While there is room for arguments to be made to rebut such an objection based on a very strict interpretation of geographic descriptiveness, this inevitably increases prosecution costs for applicants who are represented by trademark lawyers. Unrepresented applicants who do not have sufficient funds to consult trademark lawyers may lack sophistication to deal with such an issue, ultimately abandoning their application.
The CIPO’s application of the Practice Notice in assessing geographical names or indicators under paragraph 12(1)(b) creates a potentially insurmountable burden for interested applicants. If all arguments before the CIPO fail, interested applicants may have to rely on subsection 12(2) or section 14 of the Trade-marks Act to overcome a paragraph 12(1)(b) objection in order to obtain registrations for geographical names or indicators as trademarks, although it is not necessarily easy to meet the burdens imposed by those sections.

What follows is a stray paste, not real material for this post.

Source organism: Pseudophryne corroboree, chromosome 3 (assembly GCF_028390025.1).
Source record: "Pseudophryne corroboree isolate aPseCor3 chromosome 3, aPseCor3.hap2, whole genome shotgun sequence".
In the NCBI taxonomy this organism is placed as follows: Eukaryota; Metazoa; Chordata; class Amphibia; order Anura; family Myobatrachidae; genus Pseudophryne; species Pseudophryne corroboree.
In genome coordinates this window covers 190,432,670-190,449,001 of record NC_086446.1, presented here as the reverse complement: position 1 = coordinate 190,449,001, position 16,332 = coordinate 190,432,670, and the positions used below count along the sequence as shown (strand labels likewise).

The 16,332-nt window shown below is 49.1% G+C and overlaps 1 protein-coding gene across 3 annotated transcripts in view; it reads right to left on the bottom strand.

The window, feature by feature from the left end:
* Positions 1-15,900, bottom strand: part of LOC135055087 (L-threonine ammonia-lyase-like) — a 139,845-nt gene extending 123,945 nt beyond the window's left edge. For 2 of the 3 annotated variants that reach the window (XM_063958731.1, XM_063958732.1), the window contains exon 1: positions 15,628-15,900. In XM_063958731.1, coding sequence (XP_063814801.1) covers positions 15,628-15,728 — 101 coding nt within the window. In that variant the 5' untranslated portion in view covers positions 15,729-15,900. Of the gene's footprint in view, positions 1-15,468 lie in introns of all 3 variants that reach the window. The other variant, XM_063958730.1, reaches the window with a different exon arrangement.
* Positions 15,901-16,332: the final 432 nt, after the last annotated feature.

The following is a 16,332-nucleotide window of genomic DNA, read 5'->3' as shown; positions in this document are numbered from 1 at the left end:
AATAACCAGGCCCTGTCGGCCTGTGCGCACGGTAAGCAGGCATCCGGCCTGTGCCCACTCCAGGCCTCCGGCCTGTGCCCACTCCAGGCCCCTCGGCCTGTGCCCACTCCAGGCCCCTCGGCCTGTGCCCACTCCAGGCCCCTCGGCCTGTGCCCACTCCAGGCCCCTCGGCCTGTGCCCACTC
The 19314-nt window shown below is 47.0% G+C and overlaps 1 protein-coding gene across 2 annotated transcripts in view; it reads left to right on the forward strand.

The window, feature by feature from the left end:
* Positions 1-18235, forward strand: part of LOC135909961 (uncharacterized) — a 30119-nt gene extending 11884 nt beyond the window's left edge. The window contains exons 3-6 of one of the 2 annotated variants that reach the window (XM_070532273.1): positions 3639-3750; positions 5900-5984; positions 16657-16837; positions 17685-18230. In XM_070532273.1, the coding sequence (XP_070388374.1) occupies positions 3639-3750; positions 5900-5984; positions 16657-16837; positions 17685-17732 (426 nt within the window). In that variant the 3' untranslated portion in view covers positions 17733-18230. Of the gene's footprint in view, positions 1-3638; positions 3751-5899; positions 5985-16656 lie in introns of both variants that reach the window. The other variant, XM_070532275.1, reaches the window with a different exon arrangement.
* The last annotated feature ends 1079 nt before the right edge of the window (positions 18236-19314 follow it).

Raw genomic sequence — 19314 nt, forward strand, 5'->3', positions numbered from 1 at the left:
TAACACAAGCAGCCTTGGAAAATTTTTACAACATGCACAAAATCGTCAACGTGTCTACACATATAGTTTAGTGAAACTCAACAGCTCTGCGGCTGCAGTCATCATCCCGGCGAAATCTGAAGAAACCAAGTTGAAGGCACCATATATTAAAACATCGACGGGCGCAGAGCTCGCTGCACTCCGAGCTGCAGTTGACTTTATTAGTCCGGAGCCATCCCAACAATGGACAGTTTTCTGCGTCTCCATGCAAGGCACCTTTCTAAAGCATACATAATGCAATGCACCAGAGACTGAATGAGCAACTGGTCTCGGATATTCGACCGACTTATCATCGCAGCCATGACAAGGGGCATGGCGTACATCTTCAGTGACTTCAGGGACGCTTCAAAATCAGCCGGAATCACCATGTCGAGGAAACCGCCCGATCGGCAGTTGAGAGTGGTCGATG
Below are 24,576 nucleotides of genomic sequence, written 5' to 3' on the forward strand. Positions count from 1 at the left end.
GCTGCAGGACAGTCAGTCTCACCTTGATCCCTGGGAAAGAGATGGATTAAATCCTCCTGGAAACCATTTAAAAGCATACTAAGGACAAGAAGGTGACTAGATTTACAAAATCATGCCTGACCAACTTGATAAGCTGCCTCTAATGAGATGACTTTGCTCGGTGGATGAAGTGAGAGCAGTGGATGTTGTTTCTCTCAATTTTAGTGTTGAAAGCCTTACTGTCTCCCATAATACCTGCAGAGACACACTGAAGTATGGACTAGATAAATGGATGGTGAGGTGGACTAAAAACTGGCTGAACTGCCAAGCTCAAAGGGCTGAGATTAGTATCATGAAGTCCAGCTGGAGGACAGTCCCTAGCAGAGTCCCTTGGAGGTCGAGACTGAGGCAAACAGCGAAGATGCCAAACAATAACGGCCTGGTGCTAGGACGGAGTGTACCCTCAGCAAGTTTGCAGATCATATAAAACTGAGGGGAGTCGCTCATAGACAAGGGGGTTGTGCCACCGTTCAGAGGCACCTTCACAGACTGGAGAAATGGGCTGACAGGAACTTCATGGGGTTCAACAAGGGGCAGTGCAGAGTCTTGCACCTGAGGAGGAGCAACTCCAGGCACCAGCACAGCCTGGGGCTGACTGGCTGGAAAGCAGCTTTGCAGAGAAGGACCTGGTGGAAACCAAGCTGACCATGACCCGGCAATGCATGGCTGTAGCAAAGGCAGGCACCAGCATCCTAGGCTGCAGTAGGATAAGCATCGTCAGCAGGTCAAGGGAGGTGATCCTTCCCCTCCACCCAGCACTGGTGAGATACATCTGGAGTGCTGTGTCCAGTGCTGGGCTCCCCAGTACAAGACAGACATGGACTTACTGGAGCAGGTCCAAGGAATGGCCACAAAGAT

Each trademark must be assessed individually to assess whether it is potentially unregistrable as clearly descriptive or deceptively misdescriptive of the place of origin of goods or services. It is advisable to first consult a trademark lawyer to assess your trademark and to discuss possible strategies for registering your mark.
 MC Imports, paras 57-64.
 According to the Trademarks Examination Manual, “goods or services may be found to originate from a geographic location if they are manufactured, produced, grown, assembled, designed, provided or sold there, or if the main component or ingredient is made in that geographic location.”
 An applicant can benefit from subsection 12(2) if it can show that the applied-for geographic name or indicator had been used in Canada as a trademark by the applicant or its predecessor in title so as to have become distinctive as of the date of filing an application for its registration.
 An applicant can benefit from section 14 if it or its predecessor in title has registered the geographic name or indicator as a trademark in or for its country of origin and can furnish evidence which shows that the trademark is not without distinctive character in Canada. However, note that pending applications which have not yet been advertised in the Trade-marks Journal will no longer have the benefit of relying on subsection 14 to overcome a paragraph 12(1)(b) objection when amendments to the Trade-marks Act come into force, which is expected sometime in late 2018 or early 2019.